The concept of ‘water security’ is increasingly being used to capture a range of issues at the intersection of hydrology, ecology and society. At a political level its meaning is debated, influenced by related concepts of national and human security. Yet the operational meaning of water security remains unclear and without tools to measure it in simple, reliable terms, it is unlikely to become a meaningful objective in practice and policy.
This project examines the state of the debate on water scarcity and security, with a view to establishing the role of economic and social, as well as biophysical, factors. It will identify the particular challenges and potential options for measuring water security, analysing recent debates and existing indicators, and highlighting potential definitions and suitable metrics to inform key policy debates, funding priorities and effectiveness monitoring.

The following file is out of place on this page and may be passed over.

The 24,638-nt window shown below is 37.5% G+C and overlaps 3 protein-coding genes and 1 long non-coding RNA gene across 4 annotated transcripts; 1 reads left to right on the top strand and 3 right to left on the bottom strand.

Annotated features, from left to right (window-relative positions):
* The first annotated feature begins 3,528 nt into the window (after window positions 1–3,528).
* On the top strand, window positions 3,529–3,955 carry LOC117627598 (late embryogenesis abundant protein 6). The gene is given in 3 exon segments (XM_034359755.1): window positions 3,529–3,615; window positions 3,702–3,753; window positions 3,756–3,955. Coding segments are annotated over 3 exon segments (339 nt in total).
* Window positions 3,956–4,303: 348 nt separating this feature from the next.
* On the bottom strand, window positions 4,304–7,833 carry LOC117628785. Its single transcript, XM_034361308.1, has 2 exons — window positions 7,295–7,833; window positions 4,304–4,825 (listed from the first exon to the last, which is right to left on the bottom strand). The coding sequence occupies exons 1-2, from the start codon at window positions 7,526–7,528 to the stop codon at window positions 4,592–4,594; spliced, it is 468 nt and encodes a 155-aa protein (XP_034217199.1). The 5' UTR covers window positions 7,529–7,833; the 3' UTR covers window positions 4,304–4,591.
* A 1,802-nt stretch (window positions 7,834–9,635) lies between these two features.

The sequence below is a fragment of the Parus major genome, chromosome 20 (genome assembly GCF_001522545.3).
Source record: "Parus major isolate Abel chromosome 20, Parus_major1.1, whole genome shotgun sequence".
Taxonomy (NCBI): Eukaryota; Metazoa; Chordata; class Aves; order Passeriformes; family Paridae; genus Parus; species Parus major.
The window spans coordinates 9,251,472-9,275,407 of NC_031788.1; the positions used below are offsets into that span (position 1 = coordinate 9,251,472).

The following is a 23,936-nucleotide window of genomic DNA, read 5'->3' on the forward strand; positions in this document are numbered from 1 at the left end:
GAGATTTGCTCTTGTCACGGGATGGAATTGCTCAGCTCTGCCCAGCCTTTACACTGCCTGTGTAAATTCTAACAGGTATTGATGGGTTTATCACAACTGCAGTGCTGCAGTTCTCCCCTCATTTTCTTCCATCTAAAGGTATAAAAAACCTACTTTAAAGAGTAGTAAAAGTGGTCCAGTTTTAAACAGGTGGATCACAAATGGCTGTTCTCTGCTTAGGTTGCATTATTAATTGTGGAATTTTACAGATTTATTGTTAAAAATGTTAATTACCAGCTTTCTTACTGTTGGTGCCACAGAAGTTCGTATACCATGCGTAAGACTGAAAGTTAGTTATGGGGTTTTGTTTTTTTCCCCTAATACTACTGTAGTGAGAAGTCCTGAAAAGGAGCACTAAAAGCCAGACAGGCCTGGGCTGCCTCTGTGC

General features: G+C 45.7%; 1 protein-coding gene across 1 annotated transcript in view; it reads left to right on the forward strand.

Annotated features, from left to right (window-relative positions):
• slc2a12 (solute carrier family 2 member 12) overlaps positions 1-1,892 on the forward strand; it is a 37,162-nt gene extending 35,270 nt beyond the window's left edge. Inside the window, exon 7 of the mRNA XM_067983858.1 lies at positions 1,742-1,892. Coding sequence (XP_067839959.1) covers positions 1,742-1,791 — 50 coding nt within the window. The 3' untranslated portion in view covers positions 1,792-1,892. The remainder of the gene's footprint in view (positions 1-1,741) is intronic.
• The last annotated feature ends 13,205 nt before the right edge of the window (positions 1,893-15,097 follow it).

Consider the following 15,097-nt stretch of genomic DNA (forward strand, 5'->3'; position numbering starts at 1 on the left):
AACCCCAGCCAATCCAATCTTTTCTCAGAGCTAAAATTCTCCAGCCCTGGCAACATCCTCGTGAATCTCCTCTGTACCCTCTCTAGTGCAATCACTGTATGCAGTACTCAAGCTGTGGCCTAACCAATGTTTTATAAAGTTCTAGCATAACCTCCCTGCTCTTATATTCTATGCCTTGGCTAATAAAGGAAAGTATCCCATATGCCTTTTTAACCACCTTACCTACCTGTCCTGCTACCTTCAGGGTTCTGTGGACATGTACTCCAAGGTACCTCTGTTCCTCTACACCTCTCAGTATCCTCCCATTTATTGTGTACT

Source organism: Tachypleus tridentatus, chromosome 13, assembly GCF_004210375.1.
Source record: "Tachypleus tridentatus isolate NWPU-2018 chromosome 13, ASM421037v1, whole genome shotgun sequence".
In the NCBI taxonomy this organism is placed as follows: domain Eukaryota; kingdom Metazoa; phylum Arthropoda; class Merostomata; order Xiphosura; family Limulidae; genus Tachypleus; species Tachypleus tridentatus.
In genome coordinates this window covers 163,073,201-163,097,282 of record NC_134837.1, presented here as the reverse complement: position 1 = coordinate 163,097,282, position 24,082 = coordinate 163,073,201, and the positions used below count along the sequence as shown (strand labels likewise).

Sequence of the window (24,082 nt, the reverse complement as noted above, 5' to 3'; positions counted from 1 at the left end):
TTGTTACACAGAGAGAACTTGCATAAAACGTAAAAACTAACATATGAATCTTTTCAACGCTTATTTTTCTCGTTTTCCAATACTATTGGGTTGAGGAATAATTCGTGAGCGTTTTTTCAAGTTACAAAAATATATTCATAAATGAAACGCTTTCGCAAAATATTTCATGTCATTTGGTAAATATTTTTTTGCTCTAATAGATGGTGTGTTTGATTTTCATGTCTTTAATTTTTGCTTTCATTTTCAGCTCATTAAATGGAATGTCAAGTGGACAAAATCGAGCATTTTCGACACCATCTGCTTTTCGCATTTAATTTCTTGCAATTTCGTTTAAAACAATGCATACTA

There will be additional focus on private sector engagement in water security and water resource management. This will include analysis of the following areas:
- the potential for ‘partnerships’ to secure co-benefits of water resource development for both communities and corporations
- the opportunities and pitfalls that arise as the private sector seeks to contribute to bridging key gaps in water security, notably investment, information, and institutions.